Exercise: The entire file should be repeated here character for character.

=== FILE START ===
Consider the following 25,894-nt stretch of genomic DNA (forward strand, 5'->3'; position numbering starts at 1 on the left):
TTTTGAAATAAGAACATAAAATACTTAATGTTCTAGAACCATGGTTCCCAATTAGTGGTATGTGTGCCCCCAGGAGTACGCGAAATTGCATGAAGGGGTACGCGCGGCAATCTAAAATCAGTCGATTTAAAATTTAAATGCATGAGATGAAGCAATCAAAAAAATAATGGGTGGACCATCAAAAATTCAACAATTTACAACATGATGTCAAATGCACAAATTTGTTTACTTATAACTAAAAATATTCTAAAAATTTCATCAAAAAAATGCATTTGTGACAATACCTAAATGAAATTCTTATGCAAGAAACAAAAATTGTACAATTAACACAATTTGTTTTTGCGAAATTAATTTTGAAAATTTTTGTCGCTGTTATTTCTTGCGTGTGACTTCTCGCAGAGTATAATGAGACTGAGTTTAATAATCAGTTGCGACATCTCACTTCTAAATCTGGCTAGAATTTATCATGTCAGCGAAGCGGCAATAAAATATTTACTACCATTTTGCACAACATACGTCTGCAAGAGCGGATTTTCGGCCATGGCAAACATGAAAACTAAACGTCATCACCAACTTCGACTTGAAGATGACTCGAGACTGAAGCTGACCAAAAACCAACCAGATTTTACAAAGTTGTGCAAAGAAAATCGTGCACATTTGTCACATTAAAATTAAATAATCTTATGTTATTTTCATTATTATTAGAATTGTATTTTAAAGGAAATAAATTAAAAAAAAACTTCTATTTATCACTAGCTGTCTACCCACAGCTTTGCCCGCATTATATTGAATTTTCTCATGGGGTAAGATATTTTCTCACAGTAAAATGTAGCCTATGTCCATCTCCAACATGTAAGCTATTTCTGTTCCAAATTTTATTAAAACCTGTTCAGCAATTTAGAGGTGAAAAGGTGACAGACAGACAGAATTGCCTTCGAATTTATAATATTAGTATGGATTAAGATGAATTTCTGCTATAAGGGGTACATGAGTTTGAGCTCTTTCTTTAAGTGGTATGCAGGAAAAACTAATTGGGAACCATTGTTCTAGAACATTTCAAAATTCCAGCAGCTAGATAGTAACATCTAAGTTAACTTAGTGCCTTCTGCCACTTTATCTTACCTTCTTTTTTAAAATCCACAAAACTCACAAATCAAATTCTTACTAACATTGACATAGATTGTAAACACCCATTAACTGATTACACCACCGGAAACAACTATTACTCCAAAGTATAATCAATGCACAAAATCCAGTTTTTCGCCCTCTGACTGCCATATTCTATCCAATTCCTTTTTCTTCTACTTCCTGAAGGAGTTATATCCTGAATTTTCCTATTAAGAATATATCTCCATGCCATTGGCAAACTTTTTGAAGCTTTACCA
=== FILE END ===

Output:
Consider the following 25,894-nt stretch of genomic DNA (forward strand, 5'->3'; position numbering starts at 1 on the left):
TTTTGAAATAAGAACATAAAATACTTAATGTTCTAGAACCATGGTTCCCAATTAGTGGTATGTGTGCCCCCAGGAGTACGCGAAATTGCATGAAGGGGTACGCGCGGCAATCTAAAATCAGTCGATTTAAAATTTAAATGCATGAGATGAAGCAATCAAAAAAATAATGGGTGGACCATCAAAAATTCAACAATTTACAACATGATGTCAAATGCACAAATTTGTTTACTTATAACTAAAAATATTCTAAAAATTTCATCAAAAAAATGCATTTGTGACAATACCTAAATGAAATTCTTATGCAAGAAACAAAAATTGTACAATTAACACAATTTGTTTTTGCGAAATTAATTTTGAAAATTTTTGTCGCTGTTATTTCTTGCGTGTGACTTCTCGCAGAGTATAATGAGACTGAGTTTAATAATCAGTTGCGACATCTCACTTCTAAATCTGGCTAGAATTTATCATGTCAGCGAAGCGGCAATAAAATATTTACTACCATTTTGCACAACATACGTCTGCAAGAGCGGATTTTCGGCCATGGCAAACATGAAAACTAAACGTCATCACCAACTTCGACTTGAAGATGACTCGAGACTGAAGCTGACCAAAAACCAACCAGATTTTACAAAGTTGTGCAAAGAAAATCGTGCACATTTGTCACATTAAAATTAAATAATCTTATGTTATTTTCATTATTATTAGAATTGTATTTTAAAGGAAATAAATTAAAAAAAAACTTCTATTTATCACTAGCTGTCTACCCACAGCTTTGCCCGCATTATATTGAATTTTCTCATGGGGTAAGATATTTTCTCACAGTAAAATGTAGCCTATGTCCATCTCCAACATGTAAGCTATTTCTGTTCCAAATTTTATTAAAACCTGTTCAGCAATTTAGAGGTGAAAAGGTGACAGACAGACAGAATTGCCTTCGAATTTATAATATTAGTATGGATTAAGATGAATTTCTGCTATAAGGGGTACATGAGTTTGAGCTCTTTCTTTAAGTGGTATGCAGGAAAAACTAATTGGGAACCATTGTTCTAGAACATTTCAAAATTCCAGCAGCTAGATAGTAACATCTAAGTTAACTTAGTGCCTTCTGCCACTTTATCTTACCTTCTTTTTTAAAATCCACAAAACTCACAAATCAAATTCTTACTAACATTGACATAGATTGTAAACACCCATTAACTGATTACACCACCGGAAACAACTATTACTCCAAAGTATAATCAATGCACAAAATCCAGTTTTTCGCCCTCTGACTGCCATATTCTATCCAATTCCTTTTTCTTCTACTTCCTGAAGGAGTTATATCCTGAATTTTCCTATTAAGAATATATCTCCATGCCATTGGCAAACTTTTTGAAGCTTTACCA